From 1 January 2015, Part IV of the Administration and Probate Act 1958 was amended to change the class of individuals who could make a claim for further provision against a deceased estate.
Previously, any person who could demonstrate the deceased had a ‘moral duty’ to them could make a claim for further provision from the estate of the deceased.
Broadly speaking, to pursue a Part IV claim now, one must be an ‘eligible person’.
‘Eligible person’ includes spouses, domestic partners, children (including adopted children), step-children, former spouses or domestic partners (in limited circumstances), persons treated as a child of the deceased and members of the deceased’s household. Some categories must also demonstrate ‘dependency‘ to succeed in a claim. This list is not exhaustive and you should claim should seek advice as to your own eligibility if you are contemplating a claim.
Peter is Fred’s nephew and had worked in the family business with Fred for the last 30 years.
Fred was a bachelor and had no children of his own.
Peter was not paid a proper wage and was only given an allowance to meet his basic expenses and allowed to live rent free in a flat owned by Fred.
Fred had always told Peter that ’one day, all of this will be yours’. Peter, relying on Fred’s promises, continued to work in the business (to his detriment as he has passed up many other attractive opportunities to advance his career).
Fred married a new wife and died on their honeymoon.
The marriage revoked Fred’s old Will and Fred’s entire estate was passed to his widow on intestacy.
Peter did not receive any benefit from the estate. Fred’s widow received everything.
Under the old provisions, Peter could have made a successful Part IV claim on the estate.
Under the new provisions he does not qualify as an eligible person to challenge the estate.
A different result if Peter was Fred’s only child:
If Peter was Fred’s son, rather than a nephew, the position would be different.
Fred’s widow would be entitled to a legacy of $100,000, the personal chattels and 1/3 of the residuary estate.
Peter would be entitled to the remaining 2/3 of the residuary estate.
Peter would also qualify as an eligible person to make a greater claim on the estate.
The narrowing of the class of eligible persons has led to an increase in the use of alternative remedies in cases like Peter’s, which can deal with injustices that would previously have been accommodated by the old Part IV regime.
All of the remedies mentioned below are established areas of the law. Most were not pursued when the more liberal Part IV regime was in force because a similar or better result could often be achieved more economically.
The remedies coming back into vogue can be categorised in three main areas:
The doctrine of Estoppel is a remedy that prevents a person (‘Fred‘) from making a representation to another person (‘Peter‘) as to future conduct, including promises about legal relations (such as making a Will in a particular manner or gifting of property in a certain way).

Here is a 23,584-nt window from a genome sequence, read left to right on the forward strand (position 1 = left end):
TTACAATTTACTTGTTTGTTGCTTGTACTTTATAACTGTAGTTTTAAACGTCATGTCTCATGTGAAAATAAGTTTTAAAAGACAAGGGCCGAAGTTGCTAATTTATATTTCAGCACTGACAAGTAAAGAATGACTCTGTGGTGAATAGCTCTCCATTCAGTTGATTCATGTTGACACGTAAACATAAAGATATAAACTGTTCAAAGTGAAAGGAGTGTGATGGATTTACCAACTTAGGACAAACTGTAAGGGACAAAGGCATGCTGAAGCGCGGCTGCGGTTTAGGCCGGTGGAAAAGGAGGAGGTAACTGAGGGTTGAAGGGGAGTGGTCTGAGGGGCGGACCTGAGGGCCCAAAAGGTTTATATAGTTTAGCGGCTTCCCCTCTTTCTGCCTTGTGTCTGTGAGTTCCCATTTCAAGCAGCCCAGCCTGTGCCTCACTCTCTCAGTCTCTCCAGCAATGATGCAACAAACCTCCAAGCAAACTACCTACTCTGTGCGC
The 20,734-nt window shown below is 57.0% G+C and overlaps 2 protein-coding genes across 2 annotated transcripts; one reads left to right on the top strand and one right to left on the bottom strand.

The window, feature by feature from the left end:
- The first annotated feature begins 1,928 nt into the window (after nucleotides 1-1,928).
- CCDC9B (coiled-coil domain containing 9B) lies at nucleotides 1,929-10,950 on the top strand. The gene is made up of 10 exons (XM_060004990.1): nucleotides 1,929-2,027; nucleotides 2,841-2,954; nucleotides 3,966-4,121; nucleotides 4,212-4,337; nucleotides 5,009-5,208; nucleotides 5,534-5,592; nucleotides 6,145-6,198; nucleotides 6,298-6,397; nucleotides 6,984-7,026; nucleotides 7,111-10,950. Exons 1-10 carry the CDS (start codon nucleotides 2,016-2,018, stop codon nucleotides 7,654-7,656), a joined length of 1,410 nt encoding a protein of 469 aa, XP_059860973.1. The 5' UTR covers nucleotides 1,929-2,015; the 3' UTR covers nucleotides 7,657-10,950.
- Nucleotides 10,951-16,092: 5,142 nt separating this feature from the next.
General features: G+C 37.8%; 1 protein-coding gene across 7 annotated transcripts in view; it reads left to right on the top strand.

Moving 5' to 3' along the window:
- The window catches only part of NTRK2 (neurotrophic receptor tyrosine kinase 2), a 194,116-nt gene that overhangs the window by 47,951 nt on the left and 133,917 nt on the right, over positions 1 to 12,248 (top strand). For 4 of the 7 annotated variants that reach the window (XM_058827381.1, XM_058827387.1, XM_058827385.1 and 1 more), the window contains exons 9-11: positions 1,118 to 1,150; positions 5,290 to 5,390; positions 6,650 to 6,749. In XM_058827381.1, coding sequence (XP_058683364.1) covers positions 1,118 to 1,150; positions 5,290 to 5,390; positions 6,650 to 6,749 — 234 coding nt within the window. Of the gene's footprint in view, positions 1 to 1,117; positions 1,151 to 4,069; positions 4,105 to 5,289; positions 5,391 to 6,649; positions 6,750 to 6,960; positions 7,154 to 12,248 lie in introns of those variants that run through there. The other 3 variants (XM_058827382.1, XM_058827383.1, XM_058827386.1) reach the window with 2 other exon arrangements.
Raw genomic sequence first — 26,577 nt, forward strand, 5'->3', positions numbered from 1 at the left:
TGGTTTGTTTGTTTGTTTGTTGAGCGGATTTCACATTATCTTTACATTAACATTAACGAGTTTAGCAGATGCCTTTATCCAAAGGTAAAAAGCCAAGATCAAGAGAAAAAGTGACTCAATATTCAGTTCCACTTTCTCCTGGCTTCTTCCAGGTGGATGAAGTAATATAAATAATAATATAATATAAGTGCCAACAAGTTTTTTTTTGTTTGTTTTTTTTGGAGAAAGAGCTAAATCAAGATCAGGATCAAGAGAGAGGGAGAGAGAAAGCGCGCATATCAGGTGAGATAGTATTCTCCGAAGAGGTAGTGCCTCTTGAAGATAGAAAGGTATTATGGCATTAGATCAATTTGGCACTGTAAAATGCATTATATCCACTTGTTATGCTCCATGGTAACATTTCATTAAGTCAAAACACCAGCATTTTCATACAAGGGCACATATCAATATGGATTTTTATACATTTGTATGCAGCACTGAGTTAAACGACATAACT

Estoppel addresses what remedial actions needs to occur to avoid detriment to Peter, who has relied on a representation from Fred.
2. Agreements to give property by Will.
Examples of these types of agreement include:
- Mutual Wills (where two people agree to make a Will in a particular way, which is binding on the death of the survivor.)
- Non-written agreements that certain property is to be left by a Will and there has been part performance of the agreement.
Categories of trust claims that may be available include:
- Express Trusts: arise when there is an express intention to create a trust. Where land is involved the intention usually needs to be evidenced in writing.
- Constructive Trusts: arise when the law of equity treats the parties as if they had an intention to create a trust. This occurs in circumstances where it would be unconscionable for one party to not to hold assets subject to a trust in favour of the other.
- Resulting Trusts: arise in circumstances where one person transfers assets to another and provides valuable consideration for the transfer. This usually occurs when an inference is drawn regarding the intention of the parties. (E.g., the contribution towards the cost of acquisition of the assets demonstrates that the full beneficial interest in the assets are not intended to vest in the transferee.)
These remedies are an indication of some of the alternative remedies that may be available. Other remedies may also be available.
If you feel you have not been fairly treated in a Will or estate and that proper provision has not been made for you, please contact a member of our Estates team to review your rights.
This article originally appeared in the Spring 2016 edition of InSuccession. Other articles in this newsletter included:
- Charitable giving – are you getting the most from your donation?
- Additional stamp duty implication for discretionary trusts
- Foreigners with assets in Victoria – what happens when they pass away?
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